Making face: avatars in everyday media

From the time I woke to the time I sat down at my office desk this morning, I counted 24 different social interactions, both face-to-face and mediated by technology. Each one of these interactions required me to make an assumption or rely on known etiquette, in the absence of knowing the true state of affairs. I had many questions, and their answers were not directly perceivable: Is she friendly? Is he going to be trustworthy? Does he remember how I like my coffee, or do I have to tell him again? Will she get the assignment in on time?

In our everyday social interactions, we use a natural, unspoken currency to exchange information that often goes unstated but dictates much of how we interpret behavior: our face. Erving Goffman, in his seminal essay “On Face-Work,” defined face as the social value a person claims through patterns of verbal and non-verbal acts: an image of one’s self. “Face-work,” as he describes it, is the actions taken by a person to make whatever he is doing consistent with his “face.” A person, then, establishes a line by which he can communicate during any particular contact, whether face-to-face or mediated. Today businesses are distributed differently, global collaborations among people are more prevalent, and social interactions have different meanings. But that doesn’t mean face matters less. In fact, its definition may have gotten more interesting.

As I sit here typing, I count at least six open applications where I must interpret a version of face to which Goffman was referring, most noticeably represented by an avatar. And an avatar, as it happens, is fraught with both social value and perceived meaning by the person using it and the person interpreting it.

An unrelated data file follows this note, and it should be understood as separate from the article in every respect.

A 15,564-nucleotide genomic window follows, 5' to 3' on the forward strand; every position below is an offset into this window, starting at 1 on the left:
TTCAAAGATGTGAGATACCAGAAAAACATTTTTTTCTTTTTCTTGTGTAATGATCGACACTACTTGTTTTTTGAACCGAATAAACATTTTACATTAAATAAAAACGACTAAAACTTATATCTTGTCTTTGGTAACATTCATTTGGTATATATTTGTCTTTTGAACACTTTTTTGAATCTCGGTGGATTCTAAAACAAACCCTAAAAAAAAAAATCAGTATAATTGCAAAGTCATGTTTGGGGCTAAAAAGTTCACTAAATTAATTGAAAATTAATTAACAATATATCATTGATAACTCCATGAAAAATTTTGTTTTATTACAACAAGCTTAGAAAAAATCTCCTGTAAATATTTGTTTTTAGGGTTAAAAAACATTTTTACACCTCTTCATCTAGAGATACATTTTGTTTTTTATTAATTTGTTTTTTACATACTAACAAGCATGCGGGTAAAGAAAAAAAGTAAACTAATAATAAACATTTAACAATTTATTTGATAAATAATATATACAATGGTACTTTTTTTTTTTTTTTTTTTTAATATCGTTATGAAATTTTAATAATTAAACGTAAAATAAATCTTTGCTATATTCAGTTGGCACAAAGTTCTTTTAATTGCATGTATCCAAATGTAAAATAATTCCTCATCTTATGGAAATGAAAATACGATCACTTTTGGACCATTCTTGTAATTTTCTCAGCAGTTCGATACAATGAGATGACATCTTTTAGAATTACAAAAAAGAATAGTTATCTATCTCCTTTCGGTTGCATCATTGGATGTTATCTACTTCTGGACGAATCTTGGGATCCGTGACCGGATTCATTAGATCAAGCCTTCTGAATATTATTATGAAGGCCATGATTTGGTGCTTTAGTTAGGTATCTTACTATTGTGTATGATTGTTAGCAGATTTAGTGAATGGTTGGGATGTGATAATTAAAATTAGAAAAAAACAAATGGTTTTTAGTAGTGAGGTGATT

The avatar descent

See also:
Article in its entirety “Making Face: Practices and Interpretations of Avatars in Everyday Media” in May/June Interactions

Avatar,” which is derived from the Sanskrit word for “descent,” is a user’s self-representation, whether in the form of a three-dimensional model used in computer games, a two-dimensional icon used in online communities, or a text construct found on early systems such as MUDs. It is an object representing the embodiment of the user that can also refer to the personality connected with the screen name, or handle, of an Internet user.

Neal Stephenson, author of cyberpunk novel Snow Crash, most likely popularized the term in 1992, using avatar to mean “online virtual bodies.” But it wasn’t until 1996, when America Online introduced buddy icons with its free version of instant messaging, that avatars became more widespread. Yahoo! was the first to adopt the official “avatar” name for its own instant messaging service. Now with Automattic’s Gravatar (globally recognized avatar) service, which allows people to have one avatar across multiple sites, millions of avatar images have been served billions of times per day since its official launch in 2007 (before that, Gravatars were unmaintained).

Add content, mix signals

See also:
“Sometimes I just sit and stare at the avatars in Tweetdeck. It’s fascinating to see how people represent themselves.” —Joshua Porter